10. If they scope it, you'll be back in a matter of a couple weeks; if they do reconstruction, you'll be back in a couple of months at top notch - after a few weeks you could do some slow, flat riding. I've had both procedures done, and the MRI will tell you what you need. And like others have said, it is better once it is done. You will be back for sure. And for something philosophical -- "Only you can make a bad day better or a good worse." -- Me

  11. I love your photographs, they are awesome. I have always wanted to go to Alaska... hopefully I will be able to do that one summer.

  12. "stoke my grump" i may have to steal that from you, great quote!

  13. Fabulous blog!

    Keep up the great work!

    God bless,
    Bill Corrigan
    Long Island, NY

  14. Fun fact: Alaska was once part of Russia, and was the setting of the 90s TV show 'Northern Exposure', and temperatures there are typically very low, which is why they wore coats on 'Northern Exposure'!

  15. This blog is pretty amazing. Definitely the best one I've come by since I got an account. Keep on keepin' on.


  16. Except "Northern Exposure" was actually filmed in Oregon! They fooled us all! ;-) Great show though...

    Good luck w/ the MRI, Jill. When I finally got mine a couple months ago, it was a mixed bag. Upside - nothing to serious. Just a lot of fluid build-up which was keeping my kneecap off-kilter, so had to go on some anti-inflammatories. It was confirmed that the VMO had atrophied somewhat, so had to get some PT. I also discovered that I have a shallow femoral groove (just a genetic abnormality), so I'll have remain diligent about keeping the muscles around my knee strong to avoid this in the future. As long as I keep doing my regular exercise routines though, I'll be fine. Downside - if I had done it sooner I could have lost less inactivity time.

    Like you said, getting older sucks sometimes...

  17. Hi Jill,
    The uncertainty must be killing you. Try to remember your current situation is only temporary. It's all bound to change some time, just a matter of letting time take it's course. Difficult I know.
    A few years back I picked up some tropical disease that ate out my long thoracic nerve fiber. It totally changed my life and caused me a lot of pain. The muscles in my shoulders atrophied and they couldn't be worked because there was no nerve to tell them what to do. :(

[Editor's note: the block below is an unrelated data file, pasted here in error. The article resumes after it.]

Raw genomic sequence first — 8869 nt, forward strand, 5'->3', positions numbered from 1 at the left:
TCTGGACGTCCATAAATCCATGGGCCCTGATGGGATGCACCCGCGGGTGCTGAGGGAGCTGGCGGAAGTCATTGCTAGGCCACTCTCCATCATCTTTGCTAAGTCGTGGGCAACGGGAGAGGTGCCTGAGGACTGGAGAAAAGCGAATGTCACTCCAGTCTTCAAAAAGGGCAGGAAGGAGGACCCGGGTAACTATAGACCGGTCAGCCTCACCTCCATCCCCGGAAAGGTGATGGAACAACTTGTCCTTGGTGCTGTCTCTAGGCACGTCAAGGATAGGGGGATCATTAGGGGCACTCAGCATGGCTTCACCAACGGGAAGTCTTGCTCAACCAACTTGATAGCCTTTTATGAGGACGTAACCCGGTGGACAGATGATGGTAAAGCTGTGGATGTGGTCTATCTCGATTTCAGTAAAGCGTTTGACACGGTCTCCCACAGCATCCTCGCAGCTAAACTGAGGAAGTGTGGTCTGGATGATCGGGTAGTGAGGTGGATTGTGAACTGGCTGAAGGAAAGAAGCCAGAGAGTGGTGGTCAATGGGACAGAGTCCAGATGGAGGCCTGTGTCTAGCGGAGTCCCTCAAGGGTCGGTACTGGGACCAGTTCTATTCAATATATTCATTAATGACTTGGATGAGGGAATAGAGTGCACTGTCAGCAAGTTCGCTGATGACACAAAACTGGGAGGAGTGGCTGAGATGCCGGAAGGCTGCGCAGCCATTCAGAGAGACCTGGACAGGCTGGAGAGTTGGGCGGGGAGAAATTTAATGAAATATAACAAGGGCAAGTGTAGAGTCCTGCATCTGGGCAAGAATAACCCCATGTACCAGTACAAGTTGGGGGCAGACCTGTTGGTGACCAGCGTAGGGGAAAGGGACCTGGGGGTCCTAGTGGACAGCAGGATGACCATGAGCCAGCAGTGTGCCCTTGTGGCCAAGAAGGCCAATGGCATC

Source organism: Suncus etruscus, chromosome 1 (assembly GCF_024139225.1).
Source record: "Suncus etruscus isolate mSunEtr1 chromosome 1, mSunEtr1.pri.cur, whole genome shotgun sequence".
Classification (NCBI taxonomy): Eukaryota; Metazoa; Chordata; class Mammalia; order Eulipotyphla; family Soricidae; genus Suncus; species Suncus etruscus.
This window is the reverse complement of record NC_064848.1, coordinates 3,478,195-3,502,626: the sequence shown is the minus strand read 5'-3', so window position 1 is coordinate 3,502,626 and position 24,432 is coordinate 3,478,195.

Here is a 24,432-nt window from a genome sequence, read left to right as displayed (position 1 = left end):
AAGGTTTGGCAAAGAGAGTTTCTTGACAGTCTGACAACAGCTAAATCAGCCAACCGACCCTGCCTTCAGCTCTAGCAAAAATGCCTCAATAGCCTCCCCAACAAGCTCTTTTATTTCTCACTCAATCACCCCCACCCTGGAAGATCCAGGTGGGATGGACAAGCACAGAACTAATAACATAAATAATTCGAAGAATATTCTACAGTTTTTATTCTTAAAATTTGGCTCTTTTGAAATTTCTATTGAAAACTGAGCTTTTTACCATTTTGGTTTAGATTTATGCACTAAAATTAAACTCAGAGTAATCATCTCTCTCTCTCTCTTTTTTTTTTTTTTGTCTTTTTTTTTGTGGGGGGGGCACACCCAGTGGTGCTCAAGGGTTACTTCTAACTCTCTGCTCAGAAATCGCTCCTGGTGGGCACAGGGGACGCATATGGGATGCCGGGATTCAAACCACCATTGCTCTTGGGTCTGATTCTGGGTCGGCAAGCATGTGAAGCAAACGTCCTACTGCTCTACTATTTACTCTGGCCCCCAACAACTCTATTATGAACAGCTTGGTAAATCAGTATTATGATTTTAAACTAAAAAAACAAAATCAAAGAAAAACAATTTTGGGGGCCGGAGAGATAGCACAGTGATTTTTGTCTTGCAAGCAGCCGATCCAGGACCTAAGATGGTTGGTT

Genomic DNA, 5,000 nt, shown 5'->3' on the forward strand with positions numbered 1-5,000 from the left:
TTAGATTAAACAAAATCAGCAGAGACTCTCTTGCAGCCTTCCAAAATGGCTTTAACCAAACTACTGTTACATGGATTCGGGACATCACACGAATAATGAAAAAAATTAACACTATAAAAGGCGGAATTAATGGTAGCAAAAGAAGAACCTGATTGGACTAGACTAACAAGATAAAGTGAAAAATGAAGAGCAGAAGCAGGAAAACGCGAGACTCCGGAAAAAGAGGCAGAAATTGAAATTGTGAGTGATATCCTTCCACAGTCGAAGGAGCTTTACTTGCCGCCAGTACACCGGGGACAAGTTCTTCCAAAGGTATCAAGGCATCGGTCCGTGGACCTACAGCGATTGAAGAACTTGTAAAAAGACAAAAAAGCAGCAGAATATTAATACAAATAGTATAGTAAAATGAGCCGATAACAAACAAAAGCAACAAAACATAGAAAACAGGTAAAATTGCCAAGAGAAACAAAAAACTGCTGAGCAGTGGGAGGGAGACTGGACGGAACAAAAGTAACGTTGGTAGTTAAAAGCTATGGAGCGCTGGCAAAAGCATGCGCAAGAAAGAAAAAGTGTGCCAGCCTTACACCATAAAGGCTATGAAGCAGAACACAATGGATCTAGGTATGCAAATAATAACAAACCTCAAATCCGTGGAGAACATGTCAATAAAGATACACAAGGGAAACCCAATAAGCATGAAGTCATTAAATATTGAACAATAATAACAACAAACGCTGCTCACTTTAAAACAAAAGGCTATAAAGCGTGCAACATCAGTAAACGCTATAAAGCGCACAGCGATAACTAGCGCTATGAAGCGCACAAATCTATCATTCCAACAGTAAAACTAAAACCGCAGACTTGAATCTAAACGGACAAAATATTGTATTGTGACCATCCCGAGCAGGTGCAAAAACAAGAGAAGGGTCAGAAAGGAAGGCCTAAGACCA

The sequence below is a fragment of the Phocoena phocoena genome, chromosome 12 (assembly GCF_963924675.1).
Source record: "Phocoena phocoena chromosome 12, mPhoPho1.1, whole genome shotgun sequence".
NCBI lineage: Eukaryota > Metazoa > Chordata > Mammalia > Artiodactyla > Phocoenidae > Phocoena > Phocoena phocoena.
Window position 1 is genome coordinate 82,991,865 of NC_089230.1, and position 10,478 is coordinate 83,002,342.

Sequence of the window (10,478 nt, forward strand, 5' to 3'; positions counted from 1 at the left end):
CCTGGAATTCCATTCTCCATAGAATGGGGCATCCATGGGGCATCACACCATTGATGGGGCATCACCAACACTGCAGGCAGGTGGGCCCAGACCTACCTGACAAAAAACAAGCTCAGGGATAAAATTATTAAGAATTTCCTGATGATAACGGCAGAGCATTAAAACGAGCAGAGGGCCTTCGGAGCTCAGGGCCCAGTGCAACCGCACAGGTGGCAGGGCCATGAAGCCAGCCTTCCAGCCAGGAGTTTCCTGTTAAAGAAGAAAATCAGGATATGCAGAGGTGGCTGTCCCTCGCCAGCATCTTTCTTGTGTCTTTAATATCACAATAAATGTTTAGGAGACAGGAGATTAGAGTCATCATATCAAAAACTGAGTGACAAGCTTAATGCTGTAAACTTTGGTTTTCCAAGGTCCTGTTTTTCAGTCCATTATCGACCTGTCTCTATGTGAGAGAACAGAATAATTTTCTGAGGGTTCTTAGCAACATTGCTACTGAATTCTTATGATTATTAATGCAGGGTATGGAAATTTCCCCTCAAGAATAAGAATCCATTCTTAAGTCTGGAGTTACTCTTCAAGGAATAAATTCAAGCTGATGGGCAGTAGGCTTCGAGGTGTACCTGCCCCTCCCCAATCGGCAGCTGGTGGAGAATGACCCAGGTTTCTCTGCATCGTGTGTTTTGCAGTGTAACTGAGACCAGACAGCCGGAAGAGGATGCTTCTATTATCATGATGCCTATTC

Back then I did Chi Kung and it really helped me deal with the frustration although it couldn't cure my problem it helped me feel like I was doing something practical to improve my situation.
    I gradually regained the use of my right arm, but it will never what it was. Accepting that it would take time was crucial to my overall health, mental and physical. I had to get over thinking that this must be fixed now. That did not come easy.
    I've had a good time checking out Juneau on Google earth and trying to match up your photos. Those mountains really jump off the page when I scroll over them. It looks like an awesome place.

  18. Jill--GREAT blog!!! My parents took me away from civilization the summer before my 9th grade year (1984) Juneau. I was grief-stricken. What was I to do during the 14 months of winter, and would I have to take a dog sled to school, and more importantly--did they have cable up there????

    I have since moved away (migrated to Knoxville, TN to pursue a MA in forensic anthropology--a degree which I am proud of, but am not using in the least) and have proudly kept my Alaska license plate (the old, ugly orangey-yellow one; the only design available at the time) on the front of my car.

    I still consider Alaska my home state (though I firmly believe "home" is where you happen to be at the time), and proudly answer honestly (and seriously) the variety of questions I'm asked (such as, "where did you get that license plate?")when people find out that I'm from Alaska.

    I'll be checking your blog often; good luck on the MRI, and know that you have 3 people in South Carolina sending you good thoughts (well...maybe 2 people sending good thoughts. Our 10-month-old has learned to growl, so he'll probably be growling you well-wishes.)!!!!


    (Oh, just for trivia--my husband and I were married on the Taku glacier, and apparently the people who printed our wedding announcement in the Knoxville paper thought this had to be a mistake and corrected it to "AT Taku glacier.")

  19. I've really enjoyed your photos... thanks.

  20. Hey Jill, your writing and photo's are amazing as always. Congrats on your blog being recognized, you deserve it. The whole deal with your knee really sucks, I don't know what to hope for from the MRI for you, but good luck. I look forward to seeing you guys in a few weeks.